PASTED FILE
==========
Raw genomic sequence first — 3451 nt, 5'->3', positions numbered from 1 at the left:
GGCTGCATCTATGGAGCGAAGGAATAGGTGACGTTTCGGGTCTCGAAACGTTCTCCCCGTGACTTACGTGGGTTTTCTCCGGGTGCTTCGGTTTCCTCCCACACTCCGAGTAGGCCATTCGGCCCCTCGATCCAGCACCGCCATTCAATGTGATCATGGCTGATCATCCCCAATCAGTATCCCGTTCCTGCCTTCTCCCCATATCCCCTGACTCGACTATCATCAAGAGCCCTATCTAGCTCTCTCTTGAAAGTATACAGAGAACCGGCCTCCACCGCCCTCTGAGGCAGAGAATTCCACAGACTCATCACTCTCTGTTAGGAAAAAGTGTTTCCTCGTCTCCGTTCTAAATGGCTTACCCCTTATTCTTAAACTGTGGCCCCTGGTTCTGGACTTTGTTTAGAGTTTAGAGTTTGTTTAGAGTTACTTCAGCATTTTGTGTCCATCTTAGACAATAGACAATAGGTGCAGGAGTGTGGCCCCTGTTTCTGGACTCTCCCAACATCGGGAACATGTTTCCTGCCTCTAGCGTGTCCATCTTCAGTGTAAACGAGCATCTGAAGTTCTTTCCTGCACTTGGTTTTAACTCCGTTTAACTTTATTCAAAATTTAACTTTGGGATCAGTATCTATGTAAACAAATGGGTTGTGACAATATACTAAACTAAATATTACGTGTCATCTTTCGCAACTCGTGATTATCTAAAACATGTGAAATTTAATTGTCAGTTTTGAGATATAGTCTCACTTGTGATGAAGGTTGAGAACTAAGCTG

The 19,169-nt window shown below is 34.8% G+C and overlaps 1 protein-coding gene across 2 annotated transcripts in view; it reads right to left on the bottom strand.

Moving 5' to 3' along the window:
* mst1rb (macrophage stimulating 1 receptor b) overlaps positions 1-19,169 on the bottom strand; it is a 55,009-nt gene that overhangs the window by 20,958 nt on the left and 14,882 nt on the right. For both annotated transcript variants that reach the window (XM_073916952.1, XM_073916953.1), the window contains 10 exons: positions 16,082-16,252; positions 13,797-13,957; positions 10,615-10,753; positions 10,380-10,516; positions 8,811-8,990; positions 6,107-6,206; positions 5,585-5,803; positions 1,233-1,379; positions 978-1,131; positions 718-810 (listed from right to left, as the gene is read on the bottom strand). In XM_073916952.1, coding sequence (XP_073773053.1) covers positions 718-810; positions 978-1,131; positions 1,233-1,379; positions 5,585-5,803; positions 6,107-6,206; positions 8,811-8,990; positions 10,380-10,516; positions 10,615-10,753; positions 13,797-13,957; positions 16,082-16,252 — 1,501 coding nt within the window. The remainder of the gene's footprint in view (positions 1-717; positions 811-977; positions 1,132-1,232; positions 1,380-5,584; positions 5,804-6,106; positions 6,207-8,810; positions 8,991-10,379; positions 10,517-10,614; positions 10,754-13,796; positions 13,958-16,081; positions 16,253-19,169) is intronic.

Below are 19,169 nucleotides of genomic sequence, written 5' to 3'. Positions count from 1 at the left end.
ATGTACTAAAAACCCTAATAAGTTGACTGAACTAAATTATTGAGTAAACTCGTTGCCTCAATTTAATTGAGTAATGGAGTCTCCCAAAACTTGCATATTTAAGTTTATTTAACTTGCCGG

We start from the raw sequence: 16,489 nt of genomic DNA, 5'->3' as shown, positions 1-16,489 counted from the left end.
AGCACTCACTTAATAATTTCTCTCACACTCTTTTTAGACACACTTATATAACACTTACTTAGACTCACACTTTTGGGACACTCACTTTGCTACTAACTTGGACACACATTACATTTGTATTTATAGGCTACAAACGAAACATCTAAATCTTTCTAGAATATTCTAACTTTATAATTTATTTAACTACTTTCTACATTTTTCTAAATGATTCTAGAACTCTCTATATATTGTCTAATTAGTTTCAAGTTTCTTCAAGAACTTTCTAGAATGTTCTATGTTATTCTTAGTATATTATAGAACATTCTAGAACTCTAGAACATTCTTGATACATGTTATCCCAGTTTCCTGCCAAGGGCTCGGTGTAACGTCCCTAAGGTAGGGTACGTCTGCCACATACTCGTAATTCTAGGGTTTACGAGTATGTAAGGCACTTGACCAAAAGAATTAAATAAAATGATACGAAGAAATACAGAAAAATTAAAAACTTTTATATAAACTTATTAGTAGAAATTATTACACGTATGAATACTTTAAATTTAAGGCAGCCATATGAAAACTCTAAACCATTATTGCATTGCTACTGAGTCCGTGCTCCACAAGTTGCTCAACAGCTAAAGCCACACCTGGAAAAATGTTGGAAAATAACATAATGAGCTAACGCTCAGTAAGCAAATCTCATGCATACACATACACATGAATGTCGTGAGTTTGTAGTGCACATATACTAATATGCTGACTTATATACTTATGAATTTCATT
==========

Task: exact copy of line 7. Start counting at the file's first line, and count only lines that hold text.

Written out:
ATGTACTAAAAACCCTAATAAGTTGACTGAACTAAATTATTGAGTAAACTCGTTGCCTCAATTTAATTGAGTAATGGAGTCTCCCAAAACTTGCATATTTAAGTTTATTTAACTTGCCGG